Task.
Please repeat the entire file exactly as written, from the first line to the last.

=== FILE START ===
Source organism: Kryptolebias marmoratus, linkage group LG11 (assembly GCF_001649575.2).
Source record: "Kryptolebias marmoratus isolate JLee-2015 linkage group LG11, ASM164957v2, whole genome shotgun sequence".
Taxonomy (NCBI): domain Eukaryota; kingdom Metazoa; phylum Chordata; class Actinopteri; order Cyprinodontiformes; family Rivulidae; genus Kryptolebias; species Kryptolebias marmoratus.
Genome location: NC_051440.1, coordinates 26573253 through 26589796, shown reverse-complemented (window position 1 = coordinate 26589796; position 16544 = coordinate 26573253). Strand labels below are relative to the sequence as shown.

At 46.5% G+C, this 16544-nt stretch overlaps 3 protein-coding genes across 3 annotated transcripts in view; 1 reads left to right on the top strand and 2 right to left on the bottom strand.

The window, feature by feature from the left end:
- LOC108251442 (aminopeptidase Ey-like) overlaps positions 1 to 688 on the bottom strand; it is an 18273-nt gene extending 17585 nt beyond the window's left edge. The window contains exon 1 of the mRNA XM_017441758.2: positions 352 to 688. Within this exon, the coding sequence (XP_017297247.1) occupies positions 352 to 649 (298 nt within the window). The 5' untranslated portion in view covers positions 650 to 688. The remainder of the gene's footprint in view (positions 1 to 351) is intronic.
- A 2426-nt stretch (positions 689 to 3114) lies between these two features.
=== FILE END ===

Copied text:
Source organism: Kryptolebias marmoratus, linkage group LG11 (assembly GCF_001649575.2).
Source record: "Kryptolebias marmoratus isolate JLee-2015 linkage group LG11, ASM164957v2, whole genome shotgun sequence".
Taxonomy (NCBI): domain Eukaryota; kingdom Metazoa; phylum Chordata; class Actinopteri; order Cyprinodontiformes; family Rivulidae; genus Kryptolebias; species Kryptolebias marmoratus.
Genome location: NC_051440.1, coordinates 26573253 through 26589796, shown reverse-complemented (window position 1 = coordinate 26589796; position 16544 = coordinate 26573253). Strand labels below are relative to the sequence as shown.

At 46.5% G+C, this 16544-nt stretch overlaps 3 protein-coding genes across 3 annotated transcripts in view; 1 reads left to right on the top strand and 2 right to left on the bottom strand.

The window, feature by feature from the left end:
- LOC108251442 (aminopeptidase Ey-like) overlaps positions 1 to 688 on the bottom strand; it is an 18273-nt gene extending 17585 nt beyond the window's left edge. The window contains exon 1 of the mRNA XM_017441758.2: positions 352 to 688. Within this exon, the coding sequence (XP_017297247.1) occupies positions 352 to 649 (298 nt within the window). The 5' untranslated portion in view covers positions 650 to 688. The remainder of the gene's footprint in view (positions 1 to 351) is intronic.
- A 2426-nt stretch (positions 689 to 3114) lies between these two features.